The problem, however, was that the symbolic value of these structures did not depend on their effectiveness. Yes, in some organizations, the presence of antidiscrimination policies and complaint procedures was accompanied by meaningful efforts to reduce bias and to hire and promote minorities, women, and other disenfranchised groups. In many other cases, however, discrimination and inequality was allowed to persist. Over time, the mere presence of these symbolic structures came to be accepted not only by HR and management professionals, but also by lawyers and courts.
It should be no surprise, then, that when sexual harassment became an issue — largely with the 1979 publication of Catharine MacKinnon’s book Sexual Harassment of Working Women and guidelines by the EEOC in 1980 (since updated here) that defined sexual harassment as a form of illegal sex discrimination — organizations followed the practice that had proven successful in compliance with civil rights law.
A good example of this is a 1981 article in Personnel Journal, which is now known as HR Focus. The authors wrote:
If the employer has no knowledge of the harassment, liability may be avoided if two conditions have been met: (1) The employer has a policy discouraging sexual harassment, and the employee failed to use an existing grievance procedure and (2) the sexually harassing situations are rectified as soon as the employer becomes aware of them.
In fact, this was not accepted law at the time. But it did foreshadow later legal developments, beginning in 1986. That’s when the U.S. Supreme Court formally recognized sexual harassment as a form of sex discrimination in Meritor v. Vinson. Although the court found the employer’s anti-harassment policy and complaint procedure ineffective in that case, it did hint that an effective procedure might protect the employer from liability. The Meritor decision, in turn, led to a sharp increase in employers arguing that they should not be liable if they had an anti-harassment policy and complaint procedure in place.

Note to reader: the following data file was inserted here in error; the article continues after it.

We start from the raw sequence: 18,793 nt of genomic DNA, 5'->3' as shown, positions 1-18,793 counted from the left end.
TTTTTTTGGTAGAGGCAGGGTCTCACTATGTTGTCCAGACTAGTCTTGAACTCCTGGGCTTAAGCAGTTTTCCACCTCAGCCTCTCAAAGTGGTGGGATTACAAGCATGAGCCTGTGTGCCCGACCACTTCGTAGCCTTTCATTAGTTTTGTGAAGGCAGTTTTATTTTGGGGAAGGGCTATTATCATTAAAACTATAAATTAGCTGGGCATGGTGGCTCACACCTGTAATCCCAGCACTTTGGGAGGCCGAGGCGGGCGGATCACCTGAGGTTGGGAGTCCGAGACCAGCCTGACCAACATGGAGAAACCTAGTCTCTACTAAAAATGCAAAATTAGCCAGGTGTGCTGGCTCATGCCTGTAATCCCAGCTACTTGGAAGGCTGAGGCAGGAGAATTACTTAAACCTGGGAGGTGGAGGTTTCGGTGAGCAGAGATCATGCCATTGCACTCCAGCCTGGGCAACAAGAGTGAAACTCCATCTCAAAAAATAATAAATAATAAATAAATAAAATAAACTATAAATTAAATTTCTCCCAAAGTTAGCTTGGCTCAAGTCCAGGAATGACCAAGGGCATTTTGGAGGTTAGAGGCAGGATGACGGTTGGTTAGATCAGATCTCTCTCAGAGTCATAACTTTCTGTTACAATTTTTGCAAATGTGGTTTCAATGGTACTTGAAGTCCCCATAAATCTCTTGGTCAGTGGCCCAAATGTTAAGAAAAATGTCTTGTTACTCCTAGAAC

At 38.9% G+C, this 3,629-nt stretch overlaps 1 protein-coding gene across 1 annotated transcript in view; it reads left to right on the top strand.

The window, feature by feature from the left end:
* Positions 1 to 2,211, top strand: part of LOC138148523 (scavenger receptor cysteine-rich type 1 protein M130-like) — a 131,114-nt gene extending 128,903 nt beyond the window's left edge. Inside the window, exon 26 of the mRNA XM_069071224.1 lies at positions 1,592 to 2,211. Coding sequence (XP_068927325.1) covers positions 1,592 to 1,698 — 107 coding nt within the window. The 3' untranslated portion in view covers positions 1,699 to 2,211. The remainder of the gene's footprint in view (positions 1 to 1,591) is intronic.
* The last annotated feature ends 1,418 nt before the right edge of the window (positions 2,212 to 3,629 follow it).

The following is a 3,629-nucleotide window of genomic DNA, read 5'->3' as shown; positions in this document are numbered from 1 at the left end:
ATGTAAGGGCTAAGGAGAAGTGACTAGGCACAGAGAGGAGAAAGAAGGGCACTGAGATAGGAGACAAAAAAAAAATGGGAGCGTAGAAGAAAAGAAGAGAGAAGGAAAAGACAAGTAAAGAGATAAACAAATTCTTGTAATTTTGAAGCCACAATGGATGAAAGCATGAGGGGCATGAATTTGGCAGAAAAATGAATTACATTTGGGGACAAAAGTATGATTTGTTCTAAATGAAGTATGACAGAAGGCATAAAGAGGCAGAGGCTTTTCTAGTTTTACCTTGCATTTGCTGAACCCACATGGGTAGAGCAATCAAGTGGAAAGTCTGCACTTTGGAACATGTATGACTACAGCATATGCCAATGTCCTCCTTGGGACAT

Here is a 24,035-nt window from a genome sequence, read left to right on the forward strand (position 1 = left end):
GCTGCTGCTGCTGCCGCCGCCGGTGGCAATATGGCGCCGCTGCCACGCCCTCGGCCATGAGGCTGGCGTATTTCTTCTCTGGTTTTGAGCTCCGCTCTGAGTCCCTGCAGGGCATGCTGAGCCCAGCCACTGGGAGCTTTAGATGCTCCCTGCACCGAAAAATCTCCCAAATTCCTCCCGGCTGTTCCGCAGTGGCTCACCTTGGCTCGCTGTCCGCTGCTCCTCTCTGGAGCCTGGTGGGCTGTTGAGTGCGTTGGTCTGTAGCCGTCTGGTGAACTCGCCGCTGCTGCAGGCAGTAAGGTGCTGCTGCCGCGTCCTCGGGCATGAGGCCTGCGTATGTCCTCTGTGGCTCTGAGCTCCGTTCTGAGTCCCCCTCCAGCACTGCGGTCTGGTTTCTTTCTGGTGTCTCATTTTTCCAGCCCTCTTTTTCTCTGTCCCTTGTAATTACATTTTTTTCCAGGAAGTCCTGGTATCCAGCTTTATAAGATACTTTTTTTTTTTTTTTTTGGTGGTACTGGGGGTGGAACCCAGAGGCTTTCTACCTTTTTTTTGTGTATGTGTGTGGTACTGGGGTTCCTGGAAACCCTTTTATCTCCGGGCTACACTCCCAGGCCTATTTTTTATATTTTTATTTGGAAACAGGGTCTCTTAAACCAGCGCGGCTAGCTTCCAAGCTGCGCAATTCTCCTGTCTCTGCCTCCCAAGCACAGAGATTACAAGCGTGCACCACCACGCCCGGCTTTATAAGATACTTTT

In 1998, the Supreme Court — citing the 1980 EEOC guidelines — explicitly addressed the issue of anti-harassment policies and complaint procedures in the Faragher v. City of Boca Raton and Burlington v. Ellerth cases, which were decided together. The HR profession did not sit back idly during the arguments. The Society for Human Resource Management (SHRM), the field’s professional association, filed an amicus brief in the Faragher case arguing that employers should be afforded legal protection when they create anti-harassment policies. SHRM also wrote that employers, rather than courts, were best suited to address sexual harassment. In its own amicus brief in the Faragher case, the EEOC distinguished between two types of harassment: quid pro quo harassment, in which a supervisor conditions tangible economic benefits on sexual favors, and hostile work environment harassment, in which employees are subjected to unwelcome sexual advances or commentary that is sufficiently severe or pervasive to affect the employee’s ability to perform their job. The EEOC advocated that anti-harassment policies and complaint procedures should be a defense to allegations of sexual harassment in hostile work environment harassment only.
The Supreme Court, in essence, agreed with both SHRM and the EEOC. It created the Faragher-Ellerth affirmative defense, which is nearly identical to the rule articulated in the 1981 Personnel article, with the distinction advanced by the EEOC added. The affirmative defense set forth allows employers to escape liability if they can prove:
a) That the employer exercised reasonable care to prevent and correct promptly any sexually harassing behavior, and (b) that the plaintiff employee unreasonably failed to take advantage of any preventive or corrective opportunities provided by the employer or to avoid harm otherwise.
The court went on to specify that in most cases, a policy prohibiting sexual harassment and a complaint procedure would satisfy the first prong of the affirmative defense. And so having a policy became a proxy for companies actually doing something to prevent sexual harassment. As a result, it has become almost impossible for an employee to win a hostile work environment case about sex or race harassment. Although the Faragher and Ellerth decisions only apply directly to hostile work environment harassment cases, judicial deference to organizational policies and complaint procedures, which had been increasingly common in all types of discrimination cases even before Faragher and Ellerth, has become even more common since these decisions.